However, research by professor Carsten de Dreu at the University of Amsterdam showed in 2011 that oxytocin had a slightly more sinister side. His experiments revealed that what many thought of as the “moral molecule” actually contributed to what scientists euphemistically refer to as “ethnocentrism,” or what the layman would call racism.

Participants in de Dreu’s study were presented with a dilemma in which they had to deny one person access to a lifeboat in order to save five others. In the double-blind experiment, Dutch men were given either oxytocin via a nasal spray or a placebo. The results showed that those taking oxytocin were more likely to spare men with Dutch names while sacrificing those with Muslim- or German-sounding names. For those who were given the placebo, however, the name of the potential victim didn’t matter.

Continue

Inside the Kafkaesque World of the US’s ‘Little Guantanamos’
We sat together on her couch, her small, eight-year-old hands clutching a photo of her father, Yassin Aref.  “My daddy only held me twice before I was five,” Dilnia told me. For the first five years of her life, she only knew him as the man on the other side of a plexiglass window in a communication management unit in an Indiana federal penitentiary.
Prisoners describe the communication management units, or CMUs, as “Little Guantánamos.” In 2006, the Bureau of Prisons created two of these units to isolate and segregate specific prisoners, the majority of them convicted of crimes related to terrorism. The bureau secretly opened these units without informing the public and without allowing anyone an opportunity to comment on their creation, as required by law. By September 2009, about 70 percent of the CMU prisoners were Muslim, more than 1,000 to 1,200 percent more than the federal prison average of Muslim inmates.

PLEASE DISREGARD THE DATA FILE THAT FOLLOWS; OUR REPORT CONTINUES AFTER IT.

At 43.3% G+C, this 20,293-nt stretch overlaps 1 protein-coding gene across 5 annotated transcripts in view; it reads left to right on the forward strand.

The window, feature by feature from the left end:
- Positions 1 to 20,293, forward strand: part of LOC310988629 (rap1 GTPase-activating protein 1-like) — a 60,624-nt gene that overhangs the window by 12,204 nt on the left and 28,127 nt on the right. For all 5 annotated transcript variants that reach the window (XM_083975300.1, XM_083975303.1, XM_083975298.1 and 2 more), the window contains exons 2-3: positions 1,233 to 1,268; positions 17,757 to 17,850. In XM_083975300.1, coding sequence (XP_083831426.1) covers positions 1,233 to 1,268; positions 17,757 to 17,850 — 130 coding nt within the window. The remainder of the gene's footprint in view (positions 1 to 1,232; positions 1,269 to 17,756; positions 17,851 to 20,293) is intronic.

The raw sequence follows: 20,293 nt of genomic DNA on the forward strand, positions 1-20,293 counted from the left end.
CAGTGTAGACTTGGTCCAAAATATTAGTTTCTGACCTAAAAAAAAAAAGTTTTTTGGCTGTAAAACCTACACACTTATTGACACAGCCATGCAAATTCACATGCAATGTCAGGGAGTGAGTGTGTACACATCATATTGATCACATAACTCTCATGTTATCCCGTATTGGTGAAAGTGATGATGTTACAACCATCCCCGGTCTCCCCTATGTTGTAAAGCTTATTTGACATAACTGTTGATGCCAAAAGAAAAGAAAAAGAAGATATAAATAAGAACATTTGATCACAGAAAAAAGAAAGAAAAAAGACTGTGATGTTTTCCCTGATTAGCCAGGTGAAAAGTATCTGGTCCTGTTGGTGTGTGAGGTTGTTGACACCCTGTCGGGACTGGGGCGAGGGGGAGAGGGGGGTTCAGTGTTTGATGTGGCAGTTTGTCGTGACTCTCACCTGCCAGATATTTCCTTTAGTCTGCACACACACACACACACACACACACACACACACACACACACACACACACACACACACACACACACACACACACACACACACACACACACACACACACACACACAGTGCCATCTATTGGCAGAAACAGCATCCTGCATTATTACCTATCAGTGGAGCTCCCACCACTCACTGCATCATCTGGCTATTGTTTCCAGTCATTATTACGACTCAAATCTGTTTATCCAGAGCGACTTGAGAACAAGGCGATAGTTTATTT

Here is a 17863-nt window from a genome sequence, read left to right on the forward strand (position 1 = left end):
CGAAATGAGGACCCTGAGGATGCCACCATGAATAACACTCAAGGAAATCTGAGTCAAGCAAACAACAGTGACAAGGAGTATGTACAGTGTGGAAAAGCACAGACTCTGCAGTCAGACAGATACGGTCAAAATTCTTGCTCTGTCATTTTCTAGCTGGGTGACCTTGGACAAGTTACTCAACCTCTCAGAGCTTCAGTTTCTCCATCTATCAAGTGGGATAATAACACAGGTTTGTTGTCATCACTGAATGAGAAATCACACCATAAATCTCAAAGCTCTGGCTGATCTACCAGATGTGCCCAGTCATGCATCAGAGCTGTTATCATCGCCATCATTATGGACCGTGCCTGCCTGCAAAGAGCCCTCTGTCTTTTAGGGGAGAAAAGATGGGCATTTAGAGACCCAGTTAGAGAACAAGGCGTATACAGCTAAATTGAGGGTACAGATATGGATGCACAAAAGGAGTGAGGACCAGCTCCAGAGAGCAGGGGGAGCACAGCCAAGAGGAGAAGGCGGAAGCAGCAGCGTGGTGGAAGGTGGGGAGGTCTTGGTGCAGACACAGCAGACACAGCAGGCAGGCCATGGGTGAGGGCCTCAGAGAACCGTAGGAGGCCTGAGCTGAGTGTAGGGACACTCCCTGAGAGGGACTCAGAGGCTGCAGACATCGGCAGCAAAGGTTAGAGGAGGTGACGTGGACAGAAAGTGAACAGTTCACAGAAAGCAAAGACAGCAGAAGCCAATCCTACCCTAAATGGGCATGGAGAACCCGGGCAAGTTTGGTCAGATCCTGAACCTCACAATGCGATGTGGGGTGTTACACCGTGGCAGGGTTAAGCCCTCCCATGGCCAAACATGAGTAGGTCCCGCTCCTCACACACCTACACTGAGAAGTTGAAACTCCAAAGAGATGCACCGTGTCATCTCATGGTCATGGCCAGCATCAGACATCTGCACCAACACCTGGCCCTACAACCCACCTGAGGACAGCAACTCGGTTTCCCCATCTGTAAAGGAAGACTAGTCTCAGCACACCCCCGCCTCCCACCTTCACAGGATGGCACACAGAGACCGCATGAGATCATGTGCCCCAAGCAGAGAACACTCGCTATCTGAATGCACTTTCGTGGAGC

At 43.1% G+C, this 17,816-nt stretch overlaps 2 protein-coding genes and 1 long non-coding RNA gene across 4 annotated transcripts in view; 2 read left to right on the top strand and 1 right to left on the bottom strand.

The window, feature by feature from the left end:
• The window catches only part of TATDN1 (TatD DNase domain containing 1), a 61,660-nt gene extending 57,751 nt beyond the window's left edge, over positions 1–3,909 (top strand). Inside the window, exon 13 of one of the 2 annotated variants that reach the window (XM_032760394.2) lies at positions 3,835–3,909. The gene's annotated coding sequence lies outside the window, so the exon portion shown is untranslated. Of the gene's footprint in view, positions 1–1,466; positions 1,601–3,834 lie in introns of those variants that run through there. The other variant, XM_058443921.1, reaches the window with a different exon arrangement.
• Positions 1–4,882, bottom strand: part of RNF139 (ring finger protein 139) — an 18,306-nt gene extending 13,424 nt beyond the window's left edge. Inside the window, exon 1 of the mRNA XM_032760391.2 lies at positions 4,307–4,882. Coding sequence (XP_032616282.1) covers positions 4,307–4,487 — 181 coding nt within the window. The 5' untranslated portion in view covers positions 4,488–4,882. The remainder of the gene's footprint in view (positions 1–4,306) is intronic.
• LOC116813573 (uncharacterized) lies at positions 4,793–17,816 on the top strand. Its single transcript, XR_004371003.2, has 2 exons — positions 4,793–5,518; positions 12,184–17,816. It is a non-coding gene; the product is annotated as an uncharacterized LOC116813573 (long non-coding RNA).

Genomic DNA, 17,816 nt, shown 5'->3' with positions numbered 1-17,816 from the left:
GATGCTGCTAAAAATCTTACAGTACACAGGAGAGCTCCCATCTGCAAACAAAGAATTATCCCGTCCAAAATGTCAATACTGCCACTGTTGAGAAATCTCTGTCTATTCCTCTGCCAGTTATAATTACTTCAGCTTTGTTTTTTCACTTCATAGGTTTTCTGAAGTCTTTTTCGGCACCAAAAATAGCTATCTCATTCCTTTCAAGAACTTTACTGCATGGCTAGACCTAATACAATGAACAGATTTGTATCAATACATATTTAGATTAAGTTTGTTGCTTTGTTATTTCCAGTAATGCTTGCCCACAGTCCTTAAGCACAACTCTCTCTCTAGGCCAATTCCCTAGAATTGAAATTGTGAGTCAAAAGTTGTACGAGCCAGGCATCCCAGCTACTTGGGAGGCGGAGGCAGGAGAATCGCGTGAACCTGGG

In the CMUs, prisoners are subject to much stricter rules than in general population. They are limited to two 15-minute telephone calls per week, both scheduled and monitored. Visits are rarely permitted, and when family members are allowed to visit, they are banned from physical contact, limited to phone conversations between a plexiglass window. This differs from the general population, where prisoners can spend time with their visitors in the same room. To further the isolation, some of the CMU prisoners are held in solitary confinement, with only one hour out of their cells each day.
Continue

Inside the Kafkaesque World of the US’s ‘Little Guantanamos’

We sat together on her couch, her small, eight-year-old hands clutching a photo of her father, Yassin Aref.  “My daddy only held me twice before I was five,” Dilnia told me. For the first five years of her life, she only knew him as the man on the other side of a plexiglass window in a communication management unit in an Indiana federal penitentiary.

Prisoners describe the communication management units, or CMUs, as “Little Guantánamos.” In 2006, the Bureau of Prisons created two of these units to isolate and segregate specific prisoners, the majority of them convicted of crimes related to terrorism. The bureau secretly opened these units without informing the public and without allowing anyone an opportunity to comment on their creation, as required by law. By September 2009, about 70 percent of the CMU prisoners were Muslim, more than 1,000 to 1,200 percent more than the federal prison average of Muslim inmates.

In the CMUs, prisoners are subject to much stricter rules than in general population. They are limited to two 15-minute telephone calls per week, both scheduled and monitored. Visits are rarely permitted, and when family members are allowed to visit, they are banned from physical contact, limited to phone conversations between a plexiglass window. This differs from the general population, where prisoners can spend time with their visitors in the same room. To further the isolation, some of the CMU prisoners are held in solitary confinement, with only one hour out of their cells each day.

Continue

'Microaggression' Is a Stupid Word That You Should Take Seriously
“So where are you from?” It’s innocent enough, that question—a way to break the ice when no more can be said about the weather. But if you aren’t White, there’s a good chance it will be followed by one of the most cringe-inducing sentences in the White lexicon: “No, I mean originally.”